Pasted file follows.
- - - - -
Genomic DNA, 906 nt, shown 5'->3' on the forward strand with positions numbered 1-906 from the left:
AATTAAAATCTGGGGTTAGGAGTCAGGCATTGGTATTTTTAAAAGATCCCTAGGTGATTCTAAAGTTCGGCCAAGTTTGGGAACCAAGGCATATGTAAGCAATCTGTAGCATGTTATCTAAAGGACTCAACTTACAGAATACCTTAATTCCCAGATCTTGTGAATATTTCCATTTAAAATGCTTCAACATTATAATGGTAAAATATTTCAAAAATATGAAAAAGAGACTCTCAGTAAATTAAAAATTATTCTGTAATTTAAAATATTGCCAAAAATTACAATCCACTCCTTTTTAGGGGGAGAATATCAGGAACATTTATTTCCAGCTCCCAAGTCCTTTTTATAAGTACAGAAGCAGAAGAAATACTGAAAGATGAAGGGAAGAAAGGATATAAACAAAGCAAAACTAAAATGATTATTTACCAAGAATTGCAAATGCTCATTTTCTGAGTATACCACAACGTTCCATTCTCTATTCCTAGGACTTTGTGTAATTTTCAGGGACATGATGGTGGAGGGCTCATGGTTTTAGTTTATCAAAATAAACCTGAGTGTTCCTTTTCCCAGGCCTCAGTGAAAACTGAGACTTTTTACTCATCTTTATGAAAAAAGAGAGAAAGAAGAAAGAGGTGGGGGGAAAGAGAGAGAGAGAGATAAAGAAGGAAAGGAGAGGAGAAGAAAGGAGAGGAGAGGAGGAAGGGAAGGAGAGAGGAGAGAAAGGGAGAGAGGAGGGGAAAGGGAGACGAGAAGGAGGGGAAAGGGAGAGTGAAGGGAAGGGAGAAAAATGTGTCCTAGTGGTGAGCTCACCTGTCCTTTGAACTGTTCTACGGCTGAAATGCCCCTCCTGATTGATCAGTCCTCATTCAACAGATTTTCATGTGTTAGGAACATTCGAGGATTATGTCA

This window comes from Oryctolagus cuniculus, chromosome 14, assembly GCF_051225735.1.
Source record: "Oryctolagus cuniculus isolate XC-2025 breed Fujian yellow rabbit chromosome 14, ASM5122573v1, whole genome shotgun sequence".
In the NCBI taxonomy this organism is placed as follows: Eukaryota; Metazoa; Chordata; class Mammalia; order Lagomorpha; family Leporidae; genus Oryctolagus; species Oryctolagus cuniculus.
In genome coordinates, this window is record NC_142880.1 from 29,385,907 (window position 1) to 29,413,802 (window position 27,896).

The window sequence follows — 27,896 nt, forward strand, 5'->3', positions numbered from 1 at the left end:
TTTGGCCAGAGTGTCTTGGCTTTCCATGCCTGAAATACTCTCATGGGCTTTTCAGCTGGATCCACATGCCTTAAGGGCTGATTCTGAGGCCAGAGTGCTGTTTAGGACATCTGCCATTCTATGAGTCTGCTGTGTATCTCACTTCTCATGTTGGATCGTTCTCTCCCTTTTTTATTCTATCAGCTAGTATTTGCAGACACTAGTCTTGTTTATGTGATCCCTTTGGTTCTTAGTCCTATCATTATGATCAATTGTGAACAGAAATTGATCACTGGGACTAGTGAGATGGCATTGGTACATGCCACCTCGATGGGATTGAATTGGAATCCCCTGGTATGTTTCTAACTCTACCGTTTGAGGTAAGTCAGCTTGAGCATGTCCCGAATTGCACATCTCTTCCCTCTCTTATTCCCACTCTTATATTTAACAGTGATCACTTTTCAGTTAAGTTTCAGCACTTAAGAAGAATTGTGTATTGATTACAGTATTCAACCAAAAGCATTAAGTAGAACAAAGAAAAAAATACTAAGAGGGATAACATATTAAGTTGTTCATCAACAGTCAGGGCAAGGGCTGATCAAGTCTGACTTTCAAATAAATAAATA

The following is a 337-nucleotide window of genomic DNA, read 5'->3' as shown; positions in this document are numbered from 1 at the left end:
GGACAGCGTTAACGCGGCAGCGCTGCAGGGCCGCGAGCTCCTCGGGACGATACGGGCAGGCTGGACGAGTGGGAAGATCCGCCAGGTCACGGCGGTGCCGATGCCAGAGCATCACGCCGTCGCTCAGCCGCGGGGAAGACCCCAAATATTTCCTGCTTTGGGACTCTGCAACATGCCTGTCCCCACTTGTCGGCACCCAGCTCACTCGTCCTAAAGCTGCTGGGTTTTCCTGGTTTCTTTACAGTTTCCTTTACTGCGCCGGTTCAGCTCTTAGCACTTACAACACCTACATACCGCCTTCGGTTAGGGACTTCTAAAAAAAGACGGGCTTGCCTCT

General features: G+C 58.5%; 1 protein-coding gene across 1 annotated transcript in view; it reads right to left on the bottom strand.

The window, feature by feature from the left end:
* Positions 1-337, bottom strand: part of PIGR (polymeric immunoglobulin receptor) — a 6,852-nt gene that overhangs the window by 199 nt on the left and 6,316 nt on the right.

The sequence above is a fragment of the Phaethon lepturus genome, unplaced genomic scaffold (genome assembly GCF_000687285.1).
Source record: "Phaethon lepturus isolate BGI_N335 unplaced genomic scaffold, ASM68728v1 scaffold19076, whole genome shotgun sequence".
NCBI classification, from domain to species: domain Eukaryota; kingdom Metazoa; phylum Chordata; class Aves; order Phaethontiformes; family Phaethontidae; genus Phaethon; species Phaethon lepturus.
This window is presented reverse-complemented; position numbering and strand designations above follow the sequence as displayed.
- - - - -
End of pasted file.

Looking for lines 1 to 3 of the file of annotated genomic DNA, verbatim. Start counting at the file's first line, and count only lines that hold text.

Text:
Genomic DNA, 906 nt, shown 5'->3' on the forward strand with positions numbered 1-906 from the left:
AATTAAAATCTGGGGTTAGGAGTCAGGCATTGGTATTTTTAAAAGATCCCTAGGTGATTCTAAAGTTCGGCCAAGTTTGGGAACCAAGGCATATGTAAGCAATCTGTAGCATGTTATCTAAAGGACTCAACTTACAGAATACCTTAATTCCCAGATCTTGTGAATATTTCCATTTAAAATGCTTCAACATTATAATGGTAAAATATTTCAAAAATATGAAAAAGAGACTCTCAGTAAATTAAAAATTATTCTGTAATTTAAAATATTGCCAAAAATTACAATCCACTCCTTTTTAGGGGGAGAATATCAGGAACATTTATTTCCAGCTCCCAAGTCCTTTTTATAAGTACAGAAGCAGAAGAAATACTGAAAGATGAAGGGAAGAAAGGATATAAACAAAGCAAAACTAAAATGATTATTTACCAAGAATTGCAAATGCTCATTTTCTGAGTATACCACAACGTTCCATTCTCTATTCCTAGGACTTTGTGTAATTTTCAGGGACATGATGGTGGAGGGCTCATGGTTTTAGTTTATCAAAATAAACCTGAGTGTTCCTTTTCCCAGGCCTCAGTGAAAACTGAGACTTTTTACTCATCTTTATGAAAAAAGAGAGAAAGAAGAAAGAGGTGGGGGGAAAGAGAGAGAGAGAGATAAAGAAGGAAAGGAGAGGAGAAGAAAGGAGAGGAGAGGAGGAAGGGAAGGAGAGAGGAGAGAAAGGGAGAGAGGAGGGGAAAGGGAGACGAGAAGGAGGGGAAAGGGAGAGTGAAGGGAAGGGAGAAAAATGTGTCCTAGTGGTGAGCTCACCTGTCCTTTGAACTGTTCTACGGCTGAAATGCCCCTCCTGATTGATCAGTCCTCATTCAACAGATTTTCATGTGTTAGGAACATTCGAGGATTATGTCA

This window comes from Oryctolagus cuniculus, chromosome 14, assembly GCF_051225735.1.